This view shows enzymes only for those organisms listed below, in the list of taxa known to possess the pathway. If an enzyme name is shown in bold, there is experimental evidence for this enzymatic activity.
Synonyms: 5-dehydro-4-deoxy-D-glucuronate degradation
|Superclasses:||Degradation/Utilization/Assimilation → Secondary Metabolites Degradation → Sugar Derivatives Degradation|
Some taxa known to possess this pathway include : Dickeya dadantii 3937 , Erwinia chrysanthemi EC16 , Escherichia coli K-12 substr. MG1655 , Pectobacterium carotovorum , Pseudomonas sp. , Streptococcus agalactiae NEM316
Expected Taxonomic Range:
Many organisms produce large complex polymers that contain uronic acids. A few examples include pectin, an important component of plant cell walls that contains D-galacturonate, and glycosaminoglycans produced by animals, which include heparin, heparan sulfate, hyaluronan, chondroitin sulfate etc.
The bacterial degradation pathways for these polymers usually invovle an intial attack on the polymer that breaks it into short oligosaccharides. Two main types of enzymes that perform this task are the hydrolases and the endolyases. While hydrolases produce oligosaccharides that contain sugar residues similar to those in the polymer, lyases produce oligosaccharides that have a 4-5 unsaturated uronic acid at their non-reducing end. This is typically followed by the action of exolyases or hydrolases that cleave the oligosaccharides, resulting in the production of unstable unsaturated mono uronic acid monomers. Two forms of unsaturated uronic acids are formed, depending on the stereochemistry of the original acid - 4-deoxy-L-erythro-hex-4-enopyranuronate and 4-deoxy-L-threo-hex-4-enopyranuronate. The degradation of many polymers, including gellan, rhamnogalacturan, pectin, heparin, heparan sulfate, dermatan sulfate, hyaluronan and chondroitin results in formation the latter. 4-deoxy-L-threo-hex-4-enopyranuronate is unstable and the ring opens spontaneously, forming the keto acid 5-dehydro-4-deoxy-D-glucuronate. This pathway describes the degradation of that intermediate to metabolites of central metabolism.
About This Pathway
The pathway, which was first studied in detail in the pectin degrader Dickeya chrysanthemi, begins with the isomerization of 5-dehydro-4-deoxy-D-glucuronate (DKI) to 3-deoxy-D-glycero-2,5-hexodiulosonate (DKII). The kduI gene encoding the isomerase has been identified in this organism [Condemine91], but the enzyme has not been characterized. Earlier work characterized this enzyme in a pseudomonad [Preiss63]. 3-deoxy-D-glycero-2,5-hexodiulosonate is reduced to the common metabolite 2-dehydro-3-deoxy-D-gluconate, a compound that is also an intermediate in D-galacturonate degradation I. 2-dehydro-3-deoxy-D-gluconate is phosphorylated and then cleaved by an aldolase encoded by the kdgA gene, producing the central metabolites D-glyceraldehyde 3-phosphate and pyruvate.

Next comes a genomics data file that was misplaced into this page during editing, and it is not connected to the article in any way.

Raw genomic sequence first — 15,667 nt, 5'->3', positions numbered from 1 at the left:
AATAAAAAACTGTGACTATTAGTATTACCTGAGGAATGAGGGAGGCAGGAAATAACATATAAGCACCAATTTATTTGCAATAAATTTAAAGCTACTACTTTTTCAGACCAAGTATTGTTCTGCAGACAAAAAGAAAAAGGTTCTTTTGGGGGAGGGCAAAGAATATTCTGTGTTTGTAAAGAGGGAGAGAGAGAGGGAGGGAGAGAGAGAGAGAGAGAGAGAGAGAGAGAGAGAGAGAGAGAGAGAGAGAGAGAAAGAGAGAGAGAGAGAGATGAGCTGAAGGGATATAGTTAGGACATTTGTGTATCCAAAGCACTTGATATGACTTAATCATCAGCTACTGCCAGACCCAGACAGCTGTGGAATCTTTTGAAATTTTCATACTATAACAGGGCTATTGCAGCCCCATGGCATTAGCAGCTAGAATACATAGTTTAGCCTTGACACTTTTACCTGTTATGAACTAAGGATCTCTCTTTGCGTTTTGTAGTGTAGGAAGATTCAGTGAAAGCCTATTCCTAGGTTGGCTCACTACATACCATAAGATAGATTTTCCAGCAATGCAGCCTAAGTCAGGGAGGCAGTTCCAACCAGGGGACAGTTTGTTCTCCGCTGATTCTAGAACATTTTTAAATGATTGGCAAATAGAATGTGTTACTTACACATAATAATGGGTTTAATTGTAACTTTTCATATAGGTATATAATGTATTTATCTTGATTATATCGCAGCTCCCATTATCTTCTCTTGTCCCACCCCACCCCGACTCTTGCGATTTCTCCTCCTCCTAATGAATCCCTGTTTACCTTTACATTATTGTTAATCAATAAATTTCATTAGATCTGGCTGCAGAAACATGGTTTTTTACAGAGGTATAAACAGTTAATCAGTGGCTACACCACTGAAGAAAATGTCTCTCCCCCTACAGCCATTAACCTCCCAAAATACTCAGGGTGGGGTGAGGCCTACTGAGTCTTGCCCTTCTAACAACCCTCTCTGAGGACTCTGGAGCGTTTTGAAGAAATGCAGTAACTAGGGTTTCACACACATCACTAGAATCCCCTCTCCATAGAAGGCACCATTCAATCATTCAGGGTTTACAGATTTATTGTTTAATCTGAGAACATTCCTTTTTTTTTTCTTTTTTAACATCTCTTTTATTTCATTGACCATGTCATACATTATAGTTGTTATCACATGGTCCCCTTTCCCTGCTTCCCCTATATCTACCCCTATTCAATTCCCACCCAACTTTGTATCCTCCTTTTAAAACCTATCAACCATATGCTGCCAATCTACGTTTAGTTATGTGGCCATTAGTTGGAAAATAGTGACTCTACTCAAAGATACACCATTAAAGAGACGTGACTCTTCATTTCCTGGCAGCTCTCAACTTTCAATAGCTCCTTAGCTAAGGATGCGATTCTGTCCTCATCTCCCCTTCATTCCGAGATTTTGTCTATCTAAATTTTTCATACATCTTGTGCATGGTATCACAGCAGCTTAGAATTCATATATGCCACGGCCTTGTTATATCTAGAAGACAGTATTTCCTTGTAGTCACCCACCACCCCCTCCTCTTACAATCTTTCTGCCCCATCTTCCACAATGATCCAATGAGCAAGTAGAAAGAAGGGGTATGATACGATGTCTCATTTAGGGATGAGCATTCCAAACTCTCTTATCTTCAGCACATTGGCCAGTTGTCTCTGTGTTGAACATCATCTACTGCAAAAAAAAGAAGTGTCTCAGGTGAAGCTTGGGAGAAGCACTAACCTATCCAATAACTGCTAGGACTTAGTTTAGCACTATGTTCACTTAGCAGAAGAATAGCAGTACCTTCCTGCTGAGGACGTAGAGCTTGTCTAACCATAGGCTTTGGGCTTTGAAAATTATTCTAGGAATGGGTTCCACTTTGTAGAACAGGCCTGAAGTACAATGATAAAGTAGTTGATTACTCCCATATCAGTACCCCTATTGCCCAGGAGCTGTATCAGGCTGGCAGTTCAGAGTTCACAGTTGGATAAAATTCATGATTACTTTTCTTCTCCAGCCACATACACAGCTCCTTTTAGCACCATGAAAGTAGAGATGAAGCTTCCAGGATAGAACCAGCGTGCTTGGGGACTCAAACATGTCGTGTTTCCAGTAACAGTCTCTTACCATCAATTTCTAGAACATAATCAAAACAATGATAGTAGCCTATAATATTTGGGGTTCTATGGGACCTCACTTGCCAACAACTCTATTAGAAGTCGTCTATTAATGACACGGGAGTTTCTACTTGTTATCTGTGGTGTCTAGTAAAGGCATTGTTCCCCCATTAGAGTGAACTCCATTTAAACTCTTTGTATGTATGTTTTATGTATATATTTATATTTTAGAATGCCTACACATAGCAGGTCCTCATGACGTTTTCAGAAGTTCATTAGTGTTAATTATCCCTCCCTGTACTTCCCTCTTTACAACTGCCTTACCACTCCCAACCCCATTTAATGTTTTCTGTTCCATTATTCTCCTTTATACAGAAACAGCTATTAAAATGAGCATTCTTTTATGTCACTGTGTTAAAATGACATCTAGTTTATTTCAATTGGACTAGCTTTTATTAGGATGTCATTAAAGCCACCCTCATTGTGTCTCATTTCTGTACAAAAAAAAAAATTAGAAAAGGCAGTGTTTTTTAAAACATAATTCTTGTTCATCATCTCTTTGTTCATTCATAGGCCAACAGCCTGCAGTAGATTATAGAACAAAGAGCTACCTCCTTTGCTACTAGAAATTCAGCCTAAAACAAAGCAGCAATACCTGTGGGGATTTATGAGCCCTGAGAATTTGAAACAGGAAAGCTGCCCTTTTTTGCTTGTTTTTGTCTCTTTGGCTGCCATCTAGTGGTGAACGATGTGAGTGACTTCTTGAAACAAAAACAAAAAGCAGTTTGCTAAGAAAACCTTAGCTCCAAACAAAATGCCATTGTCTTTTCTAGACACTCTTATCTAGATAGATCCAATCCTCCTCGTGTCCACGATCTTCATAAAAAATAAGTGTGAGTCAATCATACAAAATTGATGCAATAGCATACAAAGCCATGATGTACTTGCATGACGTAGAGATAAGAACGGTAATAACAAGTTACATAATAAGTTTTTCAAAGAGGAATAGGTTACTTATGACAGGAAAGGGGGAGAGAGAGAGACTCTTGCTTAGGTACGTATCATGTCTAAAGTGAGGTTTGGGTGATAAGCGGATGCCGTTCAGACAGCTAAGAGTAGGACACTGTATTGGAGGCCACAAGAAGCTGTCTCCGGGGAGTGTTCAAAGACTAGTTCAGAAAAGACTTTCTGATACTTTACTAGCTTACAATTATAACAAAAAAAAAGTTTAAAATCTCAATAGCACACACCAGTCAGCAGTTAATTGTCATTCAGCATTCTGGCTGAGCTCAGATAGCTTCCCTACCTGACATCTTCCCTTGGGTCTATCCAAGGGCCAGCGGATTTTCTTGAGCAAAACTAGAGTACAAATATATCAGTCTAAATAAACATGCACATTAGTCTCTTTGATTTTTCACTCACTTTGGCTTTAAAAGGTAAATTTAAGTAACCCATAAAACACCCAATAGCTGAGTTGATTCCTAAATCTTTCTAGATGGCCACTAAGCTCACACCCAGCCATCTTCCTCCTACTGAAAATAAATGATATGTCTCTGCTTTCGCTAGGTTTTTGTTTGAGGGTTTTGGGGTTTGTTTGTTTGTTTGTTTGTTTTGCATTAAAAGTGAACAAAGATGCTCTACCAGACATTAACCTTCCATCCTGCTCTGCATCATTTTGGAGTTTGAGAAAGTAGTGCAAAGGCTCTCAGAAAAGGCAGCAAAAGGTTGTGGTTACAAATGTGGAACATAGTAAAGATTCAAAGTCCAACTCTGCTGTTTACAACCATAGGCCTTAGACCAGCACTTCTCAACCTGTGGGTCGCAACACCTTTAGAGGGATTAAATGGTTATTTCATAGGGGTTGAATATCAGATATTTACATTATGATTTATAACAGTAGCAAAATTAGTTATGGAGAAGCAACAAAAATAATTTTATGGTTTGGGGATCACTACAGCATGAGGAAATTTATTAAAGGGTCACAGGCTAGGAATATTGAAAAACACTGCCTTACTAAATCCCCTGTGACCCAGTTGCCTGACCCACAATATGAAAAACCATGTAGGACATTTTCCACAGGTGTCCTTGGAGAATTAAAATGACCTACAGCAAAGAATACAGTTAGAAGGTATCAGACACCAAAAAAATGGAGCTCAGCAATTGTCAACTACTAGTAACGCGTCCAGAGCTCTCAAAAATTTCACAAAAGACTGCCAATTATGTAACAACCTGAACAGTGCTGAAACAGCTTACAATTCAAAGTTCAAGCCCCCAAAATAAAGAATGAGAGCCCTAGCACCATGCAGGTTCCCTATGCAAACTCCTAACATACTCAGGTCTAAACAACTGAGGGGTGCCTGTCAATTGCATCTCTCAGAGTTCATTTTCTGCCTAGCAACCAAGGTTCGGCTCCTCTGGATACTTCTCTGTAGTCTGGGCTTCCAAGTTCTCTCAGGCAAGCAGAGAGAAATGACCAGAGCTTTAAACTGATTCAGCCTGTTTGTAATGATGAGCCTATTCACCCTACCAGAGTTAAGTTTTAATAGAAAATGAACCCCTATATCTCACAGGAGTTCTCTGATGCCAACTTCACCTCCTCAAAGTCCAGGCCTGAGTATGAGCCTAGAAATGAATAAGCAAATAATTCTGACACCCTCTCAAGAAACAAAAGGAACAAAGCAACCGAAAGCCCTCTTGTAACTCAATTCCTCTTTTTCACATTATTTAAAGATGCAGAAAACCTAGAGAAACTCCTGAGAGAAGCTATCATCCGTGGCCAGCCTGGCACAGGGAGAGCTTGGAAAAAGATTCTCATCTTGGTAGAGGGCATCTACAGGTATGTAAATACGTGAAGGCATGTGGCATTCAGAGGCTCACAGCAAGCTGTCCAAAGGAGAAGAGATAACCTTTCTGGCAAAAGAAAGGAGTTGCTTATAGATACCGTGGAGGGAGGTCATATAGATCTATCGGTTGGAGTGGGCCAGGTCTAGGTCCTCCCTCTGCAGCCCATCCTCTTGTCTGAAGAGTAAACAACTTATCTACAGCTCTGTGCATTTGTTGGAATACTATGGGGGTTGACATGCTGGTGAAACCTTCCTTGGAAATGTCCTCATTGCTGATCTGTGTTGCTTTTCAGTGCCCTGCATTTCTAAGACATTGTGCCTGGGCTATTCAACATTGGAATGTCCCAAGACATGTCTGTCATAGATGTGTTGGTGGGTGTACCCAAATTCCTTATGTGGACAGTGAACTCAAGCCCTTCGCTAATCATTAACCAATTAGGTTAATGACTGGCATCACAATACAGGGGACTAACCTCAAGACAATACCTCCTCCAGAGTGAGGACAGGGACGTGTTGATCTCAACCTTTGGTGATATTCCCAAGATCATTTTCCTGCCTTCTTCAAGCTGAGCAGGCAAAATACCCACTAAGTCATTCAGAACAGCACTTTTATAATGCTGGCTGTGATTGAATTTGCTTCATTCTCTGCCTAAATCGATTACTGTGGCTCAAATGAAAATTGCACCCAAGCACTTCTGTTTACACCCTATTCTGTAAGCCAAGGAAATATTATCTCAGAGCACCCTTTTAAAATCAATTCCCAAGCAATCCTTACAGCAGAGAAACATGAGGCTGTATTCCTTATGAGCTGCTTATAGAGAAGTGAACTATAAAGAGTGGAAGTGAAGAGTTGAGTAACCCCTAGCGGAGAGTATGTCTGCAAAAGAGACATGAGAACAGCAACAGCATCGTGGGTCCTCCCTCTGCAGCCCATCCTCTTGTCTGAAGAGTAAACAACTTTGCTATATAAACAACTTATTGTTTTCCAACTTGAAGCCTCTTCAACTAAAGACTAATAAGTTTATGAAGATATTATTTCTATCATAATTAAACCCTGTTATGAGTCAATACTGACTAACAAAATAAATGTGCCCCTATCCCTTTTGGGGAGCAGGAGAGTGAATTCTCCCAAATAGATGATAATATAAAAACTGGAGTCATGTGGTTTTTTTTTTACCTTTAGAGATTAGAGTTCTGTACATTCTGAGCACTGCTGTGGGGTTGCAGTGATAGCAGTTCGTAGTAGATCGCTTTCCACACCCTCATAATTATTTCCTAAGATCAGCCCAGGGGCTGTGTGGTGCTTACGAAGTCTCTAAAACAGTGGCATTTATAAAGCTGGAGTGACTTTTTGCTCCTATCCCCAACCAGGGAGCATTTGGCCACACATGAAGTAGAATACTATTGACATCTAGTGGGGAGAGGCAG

The same pathway has also been characterized from the heparin/hyaluronan-degradating bacterium Streptococcus agalactiae NEM316 [Maruyama15]. Two of the enzymes (EC 126.96.36.199, 5-dehydro-4-deoxy-D-glucuronate isomerase and EC 188.8.131.52, 2-dehydro-3-deoxy-D-gluconate 5-dehydrogenase) have been characterized in detail from this organism. While their actions are identical to those of the Dickeya chrysanthemi enzymes, they share very little sequence similarity and possess different structures, suggesting parallel evolution. The kduI and kduD genes are found in enterococci and clostridia, while the dhuI and dhuD genes are much less common and found primarily in streptococci [Maruyama15].
In Escherichia coli the aldolase encoded by gene eda is involved in the Entner-Doudoroff pathway I. However, in Dickeya chrysanthemi this enzyme does not appear to be involved in D-gluconate catabolism and no product of the edd gene that encodes the phosphogluconate dehydratase could be detected in various species of Erwinia. These observations question the existence of the Entner-Doudoroff pathway in these organisms ([HugouvieuxCotte94, HugouvieuxCotte96].
Most of the enzymes in this pathway are controlled by kdgR a transcriptional regulator that is induced by 2-dehydro-3-deoxy-D-gluconate [Reverchon91, Nasser91]. A comparative genomics analysis of the kdgR regulon in eight enterobacteria including Dickeya dadantii 3937 and Pectobacterium carotovorum and two members of the genus Vibrio, yielded a metabolic map of pectin and pectin-derivative degradation in these organisms [Rodionov04].
Relationship Links: KEGG:PART-OF:map00040
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Maruyama15: Maruyama Y, Oiki S, Takase R, Mikami B, Murata K, Hashimoto W (2015). "Metabolic Fate of Unsaturated Glucuronic/Iduronic Acids from Glycosaminoglycans: Molecular identification and structure determination of streptococcal isomerase and dehydrogenase." J Biol Chem 290(10);6281-92. PMID: 25605731
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Rodionov04: Rodionov DA, Gelfand MS, Hugouvieux-Cotte-Pattat N (2004). "Comparative genomics of the KdgR regulon in Erwinia chrysanthemi 3937 and other gamma-proteobacteria." Microbiology 150(Pt 11);3571-90. PMID: 15528647
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Condemine84: Condemine G, Hugouvieux-Cotte-Pattat N, Robert-Baudouy J (1984). "An enzyme in the pectinolytic pathway of Erwinia chrysanthemi: 2-keto-3-deoxygluconate oxidoreductase." Journal of General Microbiology 130, 2839-2844.
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HugouvieuxCotte94a: Hugouvieux-Cotte-Pattat N, Nasser W, Robert-Baudouy J (1994). "Molecular characterization of the Erwinia chrysanthemi kdgK gene involved in pectin degradation." J Bacteriol 176(8);2386-92. PMID: 8157608
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